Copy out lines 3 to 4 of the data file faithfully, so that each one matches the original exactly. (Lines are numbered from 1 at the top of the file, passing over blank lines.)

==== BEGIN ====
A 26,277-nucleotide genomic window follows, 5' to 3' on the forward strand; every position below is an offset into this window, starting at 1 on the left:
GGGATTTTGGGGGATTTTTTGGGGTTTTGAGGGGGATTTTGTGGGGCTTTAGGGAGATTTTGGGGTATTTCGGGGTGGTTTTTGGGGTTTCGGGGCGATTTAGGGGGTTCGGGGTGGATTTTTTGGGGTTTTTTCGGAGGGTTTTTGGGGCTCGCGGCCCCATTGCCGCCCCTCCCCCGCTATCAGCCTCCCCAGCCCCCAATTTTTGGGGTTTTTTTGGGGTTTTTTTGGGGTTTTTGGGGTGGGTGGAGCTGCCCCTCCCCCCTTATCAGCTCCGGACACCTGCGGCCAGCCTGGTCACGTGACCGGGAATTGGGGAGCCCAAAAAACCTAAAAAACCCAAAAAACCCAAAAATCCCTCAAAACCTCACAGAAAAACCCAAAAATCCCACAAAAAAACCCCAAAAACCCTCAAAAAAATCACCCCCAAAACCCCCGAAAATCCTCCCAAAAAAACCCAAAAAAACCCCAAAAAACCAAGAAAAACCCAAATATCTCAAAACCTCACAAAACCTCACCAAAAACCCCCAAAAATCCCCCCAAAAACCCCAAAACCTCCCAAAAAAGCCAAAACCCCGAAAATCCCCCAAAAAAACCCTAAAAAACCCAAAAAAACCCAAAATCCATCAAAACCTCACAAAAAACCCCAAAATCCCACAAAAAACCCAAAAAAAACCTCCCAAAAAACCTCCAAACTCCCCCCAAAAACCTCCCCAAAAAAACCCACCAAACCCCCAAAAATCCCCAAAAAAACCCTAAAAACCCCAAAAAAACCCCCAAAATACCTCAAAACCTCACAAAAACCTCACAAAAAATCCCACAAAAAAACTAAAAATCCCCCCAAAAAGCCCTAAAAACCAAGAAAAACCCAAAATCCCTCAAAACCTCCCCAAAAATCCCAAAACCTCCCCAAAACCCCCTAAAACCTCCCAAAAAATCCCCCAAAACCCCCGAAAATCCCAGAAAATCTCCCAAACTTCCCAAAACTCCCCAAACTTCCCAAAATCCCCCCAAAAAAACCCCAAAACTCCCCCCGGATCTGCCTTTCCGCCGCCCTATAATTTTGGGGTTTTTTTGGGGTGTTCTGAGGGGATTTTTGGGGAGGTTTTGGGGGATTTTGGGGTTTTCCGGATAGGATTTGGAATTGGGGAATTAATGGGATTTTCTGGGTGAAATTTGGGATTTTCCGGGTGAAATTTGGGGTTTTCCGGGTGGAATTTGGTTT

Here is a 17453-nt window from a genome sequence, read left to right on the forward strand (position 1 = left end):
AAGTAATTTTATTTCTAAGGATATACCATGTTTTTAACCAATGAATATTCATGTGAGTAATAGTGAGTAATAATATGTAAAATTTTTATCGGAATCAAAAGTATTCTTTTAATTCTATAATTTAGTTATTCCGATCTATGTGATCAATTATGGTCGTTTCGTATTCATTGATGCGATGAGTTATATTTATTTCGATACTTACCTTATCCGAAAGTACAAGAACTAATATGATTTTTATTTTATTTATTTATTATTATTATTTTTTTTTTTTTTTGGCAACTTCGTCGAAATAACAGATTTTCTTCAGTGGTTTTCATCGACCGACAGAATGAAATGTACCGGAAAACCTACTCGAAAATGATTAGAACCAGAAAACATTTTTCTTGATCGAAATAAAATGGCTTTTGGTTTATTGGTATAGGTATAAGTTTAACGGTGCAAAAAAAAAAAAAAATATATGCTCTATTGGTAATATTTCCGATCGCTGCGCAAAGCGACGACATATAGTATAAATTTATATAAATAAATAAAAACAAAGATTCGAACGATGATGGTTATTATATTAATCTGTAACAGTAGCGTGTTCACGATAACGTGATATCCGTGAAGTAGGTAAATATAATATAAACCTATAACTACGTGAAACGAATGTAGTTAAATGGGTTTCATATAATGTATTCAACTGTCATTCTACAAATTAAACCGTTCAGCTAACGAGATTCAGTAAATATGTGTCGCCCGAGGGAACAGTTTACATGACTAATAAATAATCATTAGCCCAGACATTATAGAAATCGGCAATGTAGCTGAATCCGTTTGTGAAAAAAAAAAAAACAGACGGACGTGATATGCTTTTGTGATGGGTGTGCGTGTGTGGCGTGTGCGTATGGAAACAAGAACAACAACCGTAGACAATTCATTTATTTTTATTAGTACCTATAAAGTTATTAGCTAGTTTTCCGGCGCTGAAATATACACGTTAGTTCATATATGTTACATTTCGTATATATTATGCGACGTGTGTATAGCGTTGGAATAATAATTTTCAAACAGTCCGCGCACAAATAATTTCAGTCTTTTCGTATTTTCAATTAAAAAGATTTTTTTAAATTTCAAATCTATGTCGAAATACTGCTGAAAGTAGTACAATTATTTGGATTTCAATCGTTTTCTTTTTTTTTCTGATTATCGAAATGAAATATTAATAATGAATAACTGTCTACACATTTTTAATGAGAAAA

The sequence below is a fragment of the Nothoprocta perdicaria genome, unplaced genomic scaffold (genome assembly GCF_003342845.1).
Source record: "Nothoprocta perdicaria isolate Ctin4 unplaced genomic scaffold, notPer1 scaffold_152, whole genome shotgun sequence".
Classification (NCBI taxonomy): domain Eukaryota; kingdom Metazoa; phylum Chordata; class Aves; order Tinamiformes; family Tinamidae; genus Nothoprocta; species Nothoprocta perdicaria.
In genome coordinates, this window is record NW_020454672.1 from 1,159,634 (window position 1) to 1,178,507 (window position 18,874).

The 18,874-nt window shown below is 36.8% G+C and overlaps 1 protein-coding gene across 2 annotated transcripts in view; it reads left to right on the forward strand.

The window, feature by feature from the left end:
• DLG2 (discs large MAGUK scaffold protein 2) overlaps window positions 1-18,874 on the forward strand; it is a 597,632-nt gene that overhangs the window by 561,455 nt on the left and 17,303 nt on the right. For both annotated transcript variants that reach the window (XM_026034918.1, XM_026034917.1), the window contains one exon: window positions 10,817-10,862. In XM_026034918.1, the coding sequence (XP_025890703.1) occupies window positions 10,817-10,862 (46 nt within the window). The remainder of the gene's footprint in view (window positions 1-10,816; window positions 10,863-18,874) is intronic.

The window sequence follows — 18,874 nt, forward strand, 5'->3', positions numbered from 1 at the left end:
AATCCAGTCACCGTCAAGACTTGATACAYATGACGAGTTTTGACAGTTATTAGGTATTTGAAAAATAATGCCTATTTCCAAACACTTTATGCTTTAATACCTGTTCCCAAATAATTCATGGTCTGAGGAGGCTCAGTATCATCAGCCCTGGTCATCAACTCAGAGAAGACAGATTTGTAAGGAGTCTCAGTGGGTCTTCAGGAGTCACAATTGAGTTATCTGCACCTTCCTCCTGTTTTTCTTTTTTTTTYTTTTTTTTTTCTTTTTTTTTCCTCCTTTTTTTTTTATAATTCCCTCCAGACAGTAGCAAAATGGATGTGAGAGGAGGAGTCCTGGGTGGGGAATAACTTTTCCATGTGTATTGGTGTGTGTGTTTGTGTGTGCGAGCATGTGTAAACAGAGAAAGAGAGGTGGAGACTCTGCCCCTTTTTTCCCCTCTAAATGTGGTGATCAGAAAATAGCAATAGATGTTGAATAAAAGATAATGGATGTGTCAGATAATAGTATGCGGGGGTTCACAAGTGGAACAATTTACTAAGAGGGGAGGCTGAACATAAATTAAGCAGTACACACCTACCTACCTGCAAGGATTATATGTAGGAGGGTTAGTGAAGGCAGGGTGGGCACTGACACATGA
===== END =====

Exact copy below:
Here is a 17453-nt window from a genome sequence, read left to right on the forward strand (position 1 = left end):
AAGTAATTTTATTTCTAAGGATATACCATGTTTTTAACCAATGAATATTCATGTGAGTAATAGTGAGTAATAATATGTAAAATTTTTATCGGAATCAAAAGTATTCTTTTAATTCTATAATTTAGTTATTCCGATCTATGTGATCAATTATGGTCGTTTCGTATTCATTGATGCGATGAGTTATATTTATTTCGATACTTACCTTATCCGAAAGTACAAGAACTAATATGATTTTTATTTTATTTATTTATTATTATTATTTTTTTTTTTTTTTGGCAACTTCGTCGAAATAACAGATTTTCTTCAGTGGTTTTCATCGACCGACAGAATGAAATGTACCGGAAAACCTACTCGAAAATGATTAGAACCAGAAAACATTTTTCTTGATCGAAATAAAATGGCTTTTGGTTTATTGGTATAGGTATAAGTTTAACGGTGCAAAAAAAAAAAAAAATATATGCTCTATTGGTAATATTTCCGATCGCTGCGCAAAGCGACGACATATAGTATAAATTTATATAAATAAATAAAAACAAAGATTCGAACGATGATGGTTATTATATTAATCTGTAACAGTAGCGTGTTCACGATAACGTGATATCCGTGAAGTAGGTAAATATAATATAAACCTATAACTACGTGAAACGAATGTAGTTAAATGGGTTTCATATAATGTATTCAACTGTCATTCTACAAATTAAACCGTTCAGCTAACGAGATTCAGTAAATATGTGTCGCCCGAGGGAACAGTTTACATGACTAATAAATAATCATTAGCCCAGACATTATAGAAATCGGCAATGTAGCTGAATCCGTTTGTGAAAAAAAAAAAAACAGACGGACGTGATATGCTTTTGTGATGGGTGTGCGTGTGTGGCGTGTGCGTATGGAAACAAGAACAACAACCGTAGACAATTCATTTATTTTTATTAGTACCTATAAAGTTATTAGCTAGTTTTCCGGCGCTGAAATATACACGTTAGTTCATATATGTTACATTTCGTATATATTATGCGACGTGTGTATAGCGTTGGAATAATAATTTTCAAACAGTCCGCGCACAAATAATTTCAGTCTTTTCGTATTTTCAATTAAAAAGATTTTTTTAAATTTCAAATCTATGTCGAAATACTGCTGAAAGTAGTACAATTATTTGGATTTCAATCGTTTTCTTTTTTTTTCTGATTATCGAAATGAAATATTAATAATGAATAACTGTCTACACATTTTTAATGAGAAAA